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Navy’s UCLASS Could Be Air to Air Fighter

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Could the U.S. Navy’s future Unmanned Carrier-Launched Airborne Surveillance and Strike (UCLASS) aircraft have an air-to-air role? The service’s director of air warfare Rear Adm. Mike Manazir posed that it could during a Dec. 20 interview with USNI News.  Manazir contemplated the possibility that that the UCLASS, which is primarily being designed for the intelligence, surveillance and reconnaissance (ISR) and strike roles, could be used as a flying missile magazine which could supplement the firepower of the F/A-18E/F and F-35C Joint Strike Fighter in air-to-air combat as a robotic wingman of sorts.  “Maybe we put a whole bunch of AMRAAMs (Advanced Medium-Range Air-to-Air Missile) on it and that thing is the truck,” Manazir said. “So this unmanned truck goes downtown with—as far as it can go—with a decision-maker.”  In Manazir’s vision the UCLASS could be commanded remotely from a Northrop Grumman E-2D Hawkeye or a Lockheed Martin F-35C Joint Strike Fighter flight leader.  The concept has a lot of merit, said Air Force Reserve Col. Michael Pietrucha, a former F-15E weapons systems officer and autonomous unmanned air vehicle expert in a Wednesday interview with USNI News.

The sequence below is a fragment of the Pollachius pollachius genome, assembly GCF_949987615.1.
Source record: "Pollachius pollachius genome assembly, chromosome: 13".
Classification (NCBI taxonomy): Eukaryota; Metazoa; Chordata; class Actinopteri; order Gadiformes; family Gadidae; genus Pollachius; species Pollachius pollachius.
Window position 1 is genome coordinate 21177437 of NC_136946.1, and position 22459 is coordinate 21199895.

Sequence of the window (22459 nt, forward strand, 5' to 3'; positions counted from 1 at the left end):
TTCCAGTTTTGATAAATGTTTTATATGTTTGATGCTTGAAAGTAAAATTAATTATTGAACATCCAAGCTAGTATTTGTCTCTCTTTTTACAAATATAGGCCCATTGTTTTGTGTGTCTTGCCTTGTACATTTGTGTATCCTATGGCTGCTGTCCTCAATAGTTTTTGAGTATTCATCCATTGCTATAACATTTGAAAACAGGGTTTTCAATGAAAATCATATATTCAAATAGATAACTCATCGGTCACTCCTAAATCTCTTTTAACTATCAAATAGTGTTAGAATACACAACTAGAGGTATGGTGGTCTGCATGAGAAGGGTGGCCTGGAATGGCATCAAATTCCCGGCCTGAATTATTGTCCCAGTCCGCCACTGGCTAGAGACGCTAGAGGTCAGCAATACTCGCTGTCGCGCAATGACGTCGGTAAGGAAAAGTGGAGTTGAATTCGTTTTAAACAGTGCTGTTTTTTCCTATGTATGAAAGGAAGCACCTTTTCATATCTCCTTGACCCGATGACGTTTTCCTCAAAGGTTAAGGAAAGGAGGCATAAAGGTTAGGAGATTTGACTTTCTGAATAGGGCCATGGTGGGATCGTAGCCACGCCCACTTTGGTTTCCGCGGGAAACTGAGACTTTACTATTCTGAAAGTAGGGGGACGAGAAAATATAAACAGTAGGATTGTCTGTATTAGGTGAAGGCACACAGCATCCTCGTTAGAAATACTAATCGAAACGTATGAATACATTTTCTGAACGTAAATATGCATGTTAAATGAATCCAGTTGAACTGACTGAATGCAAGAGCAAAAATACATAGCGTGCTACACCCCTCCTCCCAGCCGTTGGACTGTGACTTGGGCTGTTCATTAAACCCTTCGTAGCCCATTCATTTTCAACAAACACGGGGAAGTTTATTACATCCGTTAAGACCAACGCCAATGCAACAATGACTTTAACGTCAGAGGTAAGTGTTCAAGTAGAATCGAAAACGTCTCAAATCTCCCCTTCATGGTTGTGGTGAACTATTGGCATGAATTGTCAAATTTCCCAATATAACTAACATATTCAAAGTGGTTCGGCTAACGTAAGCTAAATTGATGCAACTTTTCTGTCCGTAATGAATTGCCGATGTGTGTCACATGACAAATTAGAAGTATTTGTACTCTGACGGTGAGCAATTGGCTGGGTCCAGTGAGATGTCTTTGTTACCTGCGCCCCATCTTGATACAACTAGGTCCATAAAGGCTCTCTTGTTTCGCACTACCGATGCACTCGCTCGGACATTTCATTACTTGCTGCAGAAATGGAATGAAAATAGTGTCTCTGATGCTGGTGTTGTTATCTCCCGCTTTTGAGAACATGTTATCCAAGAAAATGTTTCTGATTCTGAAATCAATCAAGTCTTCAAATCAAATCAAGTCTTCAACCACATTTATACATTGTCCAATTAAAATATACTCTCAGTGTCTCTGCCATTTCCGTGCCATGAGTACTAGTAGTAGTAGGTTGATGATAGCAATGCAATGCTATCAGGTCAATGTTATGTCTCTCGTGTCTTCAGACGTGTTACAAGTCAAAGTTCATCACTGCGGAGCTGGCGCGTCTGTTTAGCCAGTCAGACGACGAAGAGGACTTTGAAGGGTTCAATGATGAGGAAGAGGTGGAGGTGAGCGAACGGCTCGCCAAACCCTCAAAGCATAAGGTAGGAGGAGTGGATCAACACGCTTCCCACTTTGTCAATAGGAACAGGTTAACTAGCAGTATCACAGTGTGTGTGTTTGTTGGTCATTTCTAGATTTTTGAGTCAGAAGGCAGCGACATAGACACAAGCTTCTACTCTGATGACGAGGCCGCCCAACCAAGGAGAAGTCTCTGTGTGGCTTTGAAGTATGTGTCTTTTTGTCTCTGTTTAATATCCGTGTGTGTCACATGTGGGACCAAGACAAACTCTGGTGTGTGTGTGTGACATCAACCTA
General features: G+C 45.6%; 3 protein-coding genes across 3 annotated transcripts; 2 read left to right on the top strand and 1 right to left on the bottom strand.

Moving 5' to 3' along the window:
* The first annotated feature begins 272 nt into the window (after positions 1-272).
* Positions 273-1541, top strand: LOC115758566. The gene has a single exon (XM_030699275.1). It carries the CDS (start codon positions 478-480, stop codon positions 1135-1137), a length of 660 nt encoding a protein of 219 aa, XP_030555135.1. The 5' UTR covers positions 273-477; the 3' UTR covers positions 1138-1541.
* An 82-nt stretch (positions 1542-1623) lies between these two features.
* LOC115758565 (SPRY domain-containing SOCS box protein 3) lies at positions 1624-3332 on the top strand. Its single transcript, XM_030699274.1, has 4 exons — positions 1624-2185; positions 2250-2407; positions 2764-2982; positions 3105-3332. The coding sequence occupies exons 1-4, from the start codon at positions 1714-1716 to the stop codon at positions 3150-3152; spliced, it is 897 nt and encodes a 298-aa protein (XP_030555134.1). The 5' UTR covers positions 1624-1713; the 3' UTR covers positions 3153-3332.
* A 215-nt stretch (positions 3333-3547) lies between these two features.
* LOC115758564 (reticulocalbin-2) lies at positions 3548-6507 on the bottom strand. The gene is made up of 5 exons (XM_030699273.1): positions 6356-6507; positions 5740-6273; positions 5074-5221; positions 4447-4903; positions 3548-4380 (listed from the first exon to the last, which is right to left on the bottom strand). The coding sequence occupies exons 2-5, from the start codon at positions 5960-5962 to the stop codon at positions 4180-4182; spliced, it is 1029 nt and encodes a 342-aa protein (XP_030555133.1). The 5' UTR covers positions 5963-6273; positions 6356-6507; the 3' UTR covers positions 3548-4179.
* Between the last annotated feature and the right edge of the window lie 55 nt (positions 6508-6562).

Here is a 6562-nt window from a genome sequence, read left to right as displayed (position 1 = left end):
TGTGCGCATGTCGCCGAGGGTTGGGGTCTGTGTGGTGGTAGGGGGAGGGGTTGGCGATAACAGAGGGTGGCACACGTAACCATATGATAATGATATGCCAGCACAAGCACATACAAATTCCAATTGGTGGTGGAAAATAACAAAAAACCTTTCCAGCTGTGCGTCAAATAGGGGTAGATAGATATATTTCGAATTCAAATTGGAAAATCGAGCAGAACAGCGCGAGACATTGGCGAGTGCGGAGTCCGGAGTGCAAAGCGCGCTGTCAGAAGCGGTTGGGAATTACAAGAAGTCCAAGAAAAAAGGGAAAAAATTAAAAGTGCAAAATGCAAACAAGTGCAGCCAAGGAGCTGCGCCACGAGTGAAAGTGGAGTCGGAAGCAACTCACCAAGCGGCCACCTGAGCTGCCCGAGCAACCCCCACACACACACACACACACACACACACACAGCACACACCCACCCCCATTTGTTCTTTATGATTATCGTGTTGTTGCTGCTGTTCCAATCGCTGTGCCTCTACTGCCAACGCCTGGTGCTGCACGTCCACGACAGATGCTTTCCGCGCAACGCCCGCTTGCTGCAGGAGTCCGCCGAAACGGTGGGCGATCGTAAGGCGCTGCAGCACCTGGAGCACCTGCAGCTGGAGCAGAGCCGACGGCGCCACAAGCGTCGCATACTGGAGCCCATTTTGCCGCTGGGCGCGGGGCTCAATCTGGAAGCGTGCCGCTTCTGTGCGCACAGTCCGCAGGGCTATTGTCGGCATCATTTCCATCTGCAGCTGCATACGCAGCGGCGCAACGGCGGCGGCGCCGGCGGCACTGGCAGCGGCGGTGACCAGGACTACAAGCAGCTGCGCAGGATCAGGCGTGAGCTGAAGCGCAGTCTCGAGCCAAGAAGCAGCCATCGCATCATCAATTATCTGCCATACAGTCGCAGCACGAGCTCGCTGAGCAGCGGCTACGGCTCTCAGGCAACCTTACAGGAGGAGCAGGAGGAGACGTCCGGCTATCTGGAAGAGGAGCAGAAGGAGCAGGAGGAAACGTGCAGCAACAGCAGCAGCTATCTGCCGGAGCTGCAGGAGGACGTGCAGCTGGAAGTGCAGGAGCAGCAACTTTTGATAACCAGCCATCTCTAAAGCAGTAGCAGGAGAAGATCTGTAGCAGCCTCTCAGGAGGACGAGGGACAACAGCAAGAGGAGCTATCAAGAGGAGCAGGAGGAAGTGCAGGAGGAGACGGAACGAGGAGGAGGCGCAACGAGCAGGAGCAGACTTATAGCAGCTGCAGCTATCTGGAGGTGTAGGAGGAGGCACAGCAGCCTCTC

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The effect of today’s technology on tomorrow’s jobs will be immense—and no country is ready for it